Regardless of age, it’s never too late to consider your career path. If you require advice along the way, our region has many resources to direct you to the next phase.
Alternative Paths to Rewarding Careers
Following high school, many people are left pondering what’s next: is it better to go to college or to enter the workforce?
The answer is complicated. Going to college requires years of studying and possibly debt. And, after you receive your degree you may still wonder what you want to do. Entering the workforce right away can have its risks, but it also leads to many rewards because in our region, there are several pathways that lead to fulfilling and well-paying careers.
One of these routes is to work for a trade union, where all workers begin as apprentices and receive ongoing education – with a track for advancement, good wages and steady benefits. Trade unions work in many environments, though you’ll find a strong concentration of these workers in construction, doing things like electrical work, pipefitting and carpentry. These are the sorts of people who like to work with their hands and learn in a rigorous, hands-on environment, and they thrive as their work in the classroom translates into real-life skills. Best of all, many trade union jobs are in high demand these days.
Outside of the trades, our region’s manufacturers offer a pathway to fulfilling careers in high-tech environments. In today’s advanced manufacturing environment, workers often need extra education in the form of industrial certifications. These may include training in computerized machining, mechatronics, or some other advanced skill set, and training is often completed affordably, within a matter of months, at a community college. These certifications then become a gateway to our region’s rich environment of manufacturers.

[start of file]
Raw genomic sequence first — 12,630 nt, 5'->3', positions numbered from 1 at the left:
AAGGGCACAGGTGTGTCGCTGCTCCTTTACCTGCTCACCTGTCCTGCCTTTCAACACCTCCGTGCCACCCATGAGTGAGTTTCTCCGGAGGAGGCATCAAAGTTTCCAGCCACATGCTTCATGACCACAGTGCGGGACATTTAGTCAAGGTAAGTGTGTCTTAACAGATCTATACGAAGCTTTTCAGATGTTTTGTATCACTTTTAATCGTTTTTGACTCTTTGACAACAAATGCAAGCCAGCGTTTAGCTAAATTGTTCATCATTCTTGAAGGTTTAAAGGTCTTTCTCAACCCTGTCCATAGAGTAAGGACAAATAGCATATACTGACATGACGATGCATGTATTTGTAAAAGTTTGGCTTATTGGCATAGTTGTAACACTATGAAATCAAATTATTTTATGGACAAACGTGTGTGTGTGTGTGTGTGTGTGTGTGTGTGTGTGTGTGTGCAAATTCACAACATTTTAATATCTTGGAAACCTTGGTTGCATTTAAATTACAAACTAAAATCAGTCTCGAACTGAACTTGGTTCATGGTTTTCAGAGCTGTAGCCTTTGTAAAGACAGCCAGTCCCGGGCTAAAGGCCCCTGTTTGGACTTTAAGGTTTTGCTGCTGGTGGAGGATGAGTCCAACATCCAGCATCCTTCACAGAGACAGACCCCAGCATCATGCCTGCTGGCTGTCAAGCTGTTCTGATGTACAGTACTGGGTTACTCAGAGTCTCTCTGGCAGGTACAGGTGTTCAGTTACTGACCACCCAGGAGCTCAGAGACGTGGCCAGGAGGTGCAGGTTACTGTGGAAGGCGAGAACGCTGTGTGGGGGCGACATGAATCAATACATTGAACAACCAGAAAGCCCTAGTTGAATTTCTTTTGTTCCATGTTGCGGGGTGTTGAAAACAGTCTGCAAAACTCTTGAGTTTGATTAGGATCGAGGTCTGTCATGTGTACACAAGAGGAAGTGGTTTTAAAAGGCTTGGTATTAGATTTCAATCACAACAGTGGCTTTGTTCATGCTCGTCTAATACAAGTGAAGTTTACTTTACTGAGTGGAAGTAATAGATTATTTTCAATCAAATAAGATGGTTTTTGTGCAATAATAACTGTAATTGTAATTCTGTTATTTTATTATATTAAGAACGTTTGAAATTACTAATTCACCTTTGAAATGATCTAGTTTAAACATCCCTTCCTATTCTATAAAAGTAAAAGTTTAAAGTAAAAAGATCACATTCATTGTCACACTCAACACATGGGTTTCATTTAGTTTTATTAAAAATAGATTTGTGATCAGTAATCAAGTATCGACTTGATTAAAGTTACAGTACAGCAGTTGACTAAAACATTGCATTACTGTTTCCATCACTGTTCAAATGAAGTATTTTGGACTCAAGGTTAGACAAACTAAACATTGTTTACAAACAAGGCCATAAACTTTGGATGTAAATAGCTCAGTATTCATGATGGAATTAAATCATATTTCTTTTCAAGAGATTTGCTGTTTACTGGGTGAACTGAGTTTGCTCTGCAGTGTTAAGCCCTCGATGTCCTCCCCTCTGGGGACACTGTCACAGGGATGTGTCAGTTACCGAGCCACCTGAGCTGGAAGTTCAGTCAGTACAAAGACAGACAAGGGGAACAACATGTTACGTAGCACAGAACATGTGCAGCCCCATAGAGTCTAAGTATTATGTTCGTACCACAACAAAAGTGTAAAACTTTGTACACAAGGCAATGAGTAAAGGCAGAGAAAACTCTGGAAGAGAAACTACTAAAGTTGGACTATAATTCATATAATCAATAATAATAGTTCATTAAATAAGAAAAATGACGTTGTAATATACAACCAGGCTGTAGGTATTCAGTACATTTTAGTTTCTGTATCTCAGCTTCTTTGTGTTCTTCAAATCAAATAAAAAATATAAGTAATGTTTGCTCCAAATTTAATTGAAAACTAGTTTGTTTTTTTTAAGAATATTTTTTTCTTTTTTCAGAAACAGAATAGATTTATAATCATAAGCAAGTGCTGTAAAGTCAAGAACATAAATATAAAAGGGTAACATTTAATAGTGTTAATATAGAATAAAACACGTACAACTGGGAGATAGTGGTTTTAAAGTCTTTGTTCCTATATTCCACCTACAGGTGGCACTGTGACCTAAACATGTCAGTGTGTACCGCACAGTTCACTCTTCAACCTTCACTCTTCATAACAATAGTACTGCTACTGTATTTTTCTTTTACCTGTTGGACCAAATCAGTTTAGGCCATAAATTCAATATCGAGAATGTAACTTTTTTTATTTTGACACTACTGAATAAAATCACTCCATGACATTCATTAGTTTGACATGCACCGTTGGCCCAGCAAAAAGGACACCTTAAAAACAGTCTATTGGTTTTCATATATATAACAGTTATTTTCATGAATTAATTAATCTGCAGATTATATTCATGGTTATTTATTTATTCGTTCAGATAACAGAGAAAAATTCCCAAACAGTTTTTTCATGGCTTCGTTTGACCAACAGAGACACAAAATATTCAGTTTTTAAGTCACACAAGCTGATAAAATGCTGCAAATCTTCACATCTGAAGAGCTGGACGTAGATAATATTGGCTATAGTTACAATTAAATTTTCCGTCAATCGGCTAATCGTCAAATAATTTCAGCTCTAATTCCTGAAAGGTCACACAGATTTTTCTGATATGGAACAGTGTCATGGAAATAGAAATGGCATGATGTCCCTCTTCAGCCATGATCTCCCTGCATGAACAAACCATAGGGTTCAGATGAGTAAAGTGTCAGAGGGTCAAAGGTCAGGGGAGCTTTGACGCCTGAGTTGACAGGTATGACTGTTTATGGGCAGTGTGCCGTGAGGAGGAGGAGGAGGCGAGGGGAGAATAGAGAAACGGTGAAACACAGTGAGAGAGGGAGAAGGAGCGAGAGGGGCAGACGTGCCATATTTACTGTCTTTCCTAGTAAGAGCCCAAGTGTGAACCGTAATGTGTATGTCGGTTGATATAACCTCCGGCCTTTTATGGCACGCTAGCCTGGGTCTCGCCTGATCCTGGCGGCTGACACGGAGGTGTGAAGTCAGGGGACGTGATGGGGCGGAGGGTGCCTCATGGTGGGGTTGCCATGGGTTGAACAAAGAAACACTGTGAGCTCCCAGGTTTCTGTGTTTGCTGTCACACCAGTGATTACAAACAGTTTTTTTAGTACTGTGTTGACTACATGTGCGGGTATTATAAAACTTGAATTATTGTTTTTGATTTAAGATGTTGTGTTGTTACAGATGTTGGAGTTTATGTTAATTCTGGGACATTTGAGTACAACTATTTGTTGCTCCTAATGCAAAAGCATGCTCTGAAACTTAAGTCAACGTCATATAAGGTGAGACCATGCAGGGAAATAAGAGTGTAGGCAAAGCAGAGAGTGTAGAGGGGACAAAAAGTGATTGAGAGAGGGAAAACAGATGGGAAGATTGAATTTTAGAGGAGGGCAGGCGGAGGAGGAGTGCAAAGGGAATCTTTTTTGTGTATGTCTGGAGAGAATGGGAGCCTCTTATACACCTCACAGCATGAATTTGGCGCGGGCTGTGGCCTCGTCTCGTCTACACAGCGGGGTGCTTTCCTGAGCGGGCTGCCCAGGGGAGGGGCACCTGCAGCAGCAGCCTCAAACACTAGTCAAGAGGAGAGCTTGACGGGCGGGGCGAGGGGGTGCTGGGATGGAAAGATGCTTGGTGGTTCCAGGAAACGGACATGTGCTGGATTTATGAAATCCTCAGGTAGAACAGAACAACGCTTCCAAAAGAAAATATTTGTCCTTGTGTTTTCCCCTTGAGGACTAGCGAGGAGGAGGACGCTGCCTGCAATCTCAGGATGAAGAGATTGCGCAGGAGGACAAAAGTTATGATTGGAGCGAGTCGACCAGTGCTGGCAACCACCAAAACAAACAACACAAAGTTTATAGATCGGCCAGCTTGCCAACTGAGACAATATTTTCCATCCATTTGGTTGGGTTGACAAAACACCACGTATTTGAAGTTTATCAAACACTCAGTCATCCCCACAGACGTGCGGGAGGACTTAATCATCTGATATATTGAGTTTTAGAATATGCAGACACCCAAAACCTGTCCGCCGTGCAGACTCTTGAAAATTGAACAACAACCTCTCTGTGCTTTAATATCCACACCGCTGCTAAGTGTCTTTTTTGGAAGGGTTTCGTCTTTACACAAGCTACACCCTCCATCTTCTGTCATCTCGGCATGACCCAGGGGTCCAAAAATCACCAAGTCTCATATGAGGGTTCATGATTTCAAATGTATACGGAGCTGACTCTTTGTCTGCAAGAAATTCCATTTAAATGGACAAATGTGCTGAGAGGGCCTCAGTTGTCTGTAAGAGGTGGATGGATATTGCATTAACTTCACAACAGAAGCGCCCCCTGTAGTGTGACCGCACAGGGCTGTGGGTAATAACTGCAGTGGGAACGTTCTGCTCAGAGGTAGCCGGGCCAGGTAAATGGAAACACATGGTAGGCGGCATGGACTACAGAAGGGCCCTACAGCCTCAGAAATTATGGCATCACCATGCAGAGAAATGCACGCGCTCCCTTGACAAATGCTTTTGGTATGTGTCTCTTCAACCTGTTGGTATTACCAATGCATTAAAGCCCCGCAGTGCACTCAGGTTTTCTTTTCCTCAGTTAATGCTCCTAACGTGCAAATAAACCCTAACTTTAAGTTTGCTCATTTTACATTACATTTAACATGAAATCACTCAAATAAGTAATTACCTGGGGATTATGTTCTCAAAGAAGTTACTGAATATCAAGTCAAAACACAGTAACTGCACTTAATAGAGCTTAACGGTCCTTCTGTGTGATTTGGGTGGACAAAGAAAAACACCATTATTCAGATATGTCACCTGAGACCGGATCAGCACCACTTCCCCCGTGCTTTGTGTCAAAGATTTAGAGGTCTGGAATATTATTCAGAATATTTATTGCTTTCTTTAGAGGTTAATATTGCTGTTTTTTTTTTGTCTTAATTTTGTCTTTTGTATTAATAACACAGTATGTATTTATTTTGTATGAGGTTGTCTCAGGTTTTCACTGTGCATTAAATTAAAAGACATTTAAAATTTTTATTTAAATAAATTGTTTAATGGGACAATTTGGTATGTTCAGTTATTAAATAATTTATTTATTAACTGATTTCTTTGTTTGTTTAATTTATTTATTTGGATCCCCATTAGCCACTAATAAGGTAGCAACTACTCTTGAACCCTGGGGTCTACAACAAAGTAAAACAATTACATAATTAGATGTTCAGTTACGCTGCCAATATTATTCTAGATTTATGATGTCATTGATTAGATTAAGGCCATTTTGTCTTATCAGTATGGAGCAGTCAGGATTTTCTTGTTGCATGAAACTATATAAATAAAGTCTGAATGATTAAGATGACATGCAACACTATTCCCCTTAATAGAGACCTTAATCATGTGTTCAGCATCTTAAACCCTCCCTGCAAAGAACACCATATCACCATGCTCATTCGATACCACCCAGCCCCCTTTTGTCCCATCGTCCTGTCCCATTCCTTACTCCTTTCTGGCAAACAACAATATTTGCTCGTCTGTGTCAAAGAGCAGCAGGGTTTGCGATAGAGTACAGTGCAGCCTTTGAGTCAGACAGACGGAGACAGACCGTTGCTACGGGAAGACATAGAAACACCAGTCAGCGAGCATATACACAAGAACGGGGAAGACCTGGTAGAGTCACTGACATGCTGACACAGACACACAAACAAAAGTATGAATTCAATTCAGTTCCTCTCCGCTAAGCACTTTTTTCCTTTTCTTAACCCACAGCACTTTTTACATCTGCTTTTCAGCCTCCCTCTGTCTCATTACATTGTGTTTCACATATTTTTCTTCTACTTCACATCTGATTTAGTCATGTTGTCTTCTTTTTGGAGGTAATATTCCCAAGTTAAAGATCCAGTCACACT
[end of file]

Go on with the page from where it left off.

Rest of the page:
Of course, there are also alternative routes into fields like veterinary medicine, medical coding, nursing, and business or legal services.
Many high schools in our region are getting in on the act, doing their part to set up students with degrees, certificates and actual work experience before they graduate. That’s a good start, but it’s important to note that these alternative career paths are just as applicable to a new graduate as they are to a more established worker who’s simply looking for a new direction.
College isn’t for everyone, and that’s OK, because it takes a wide variety of skill sets and backgrounds to keep our region’s economy moving along. If you have a young student in your home or are looking to relaunch your career, there’s never been a better time to equip yourself with the tools for success.
IBEW Local 364
Rockford • ibew364.org • (815) 398-6282
When it’s time to graduate high school, many young people think about becoming a doctor, lawyer, firefighter or police officer.
Not so many think about working in the trades. And yet, working with a trade union not only helps to fill the workforce with critical, high-demand jobs. It also ensures a fulfilling career track that comes with fair wages and benefits, including insurance and a retirement plan.
The best part is these careers can be obtained without attending college.
Each year, International Brotherhood of Electrical workers Local 364, or the IBEW, in Rockford, joins with area trade unions for a career fair that targets middle and high school students. It gives the IBEW a chance to show off its various career paths.
In addition to local graduates, the IBEW also spends time trying to get in front of military veterans discharged from service, especially those who’ve had some experience with electricity.
IBEW Local 364 takes apprenticeship applications on the first Tuesday of each month. Applicants must pass an aptitude test before scheduling an in-person interview. Each fall, anyone who’s made the cut can begin their apprentice classes.
Throughout their training, apprentices learn the variety of jobs an electrician can have, a list that may include conduit bending, motor controls, programmable logic controllers, fire alarm and security systems, and fiber optic cabling.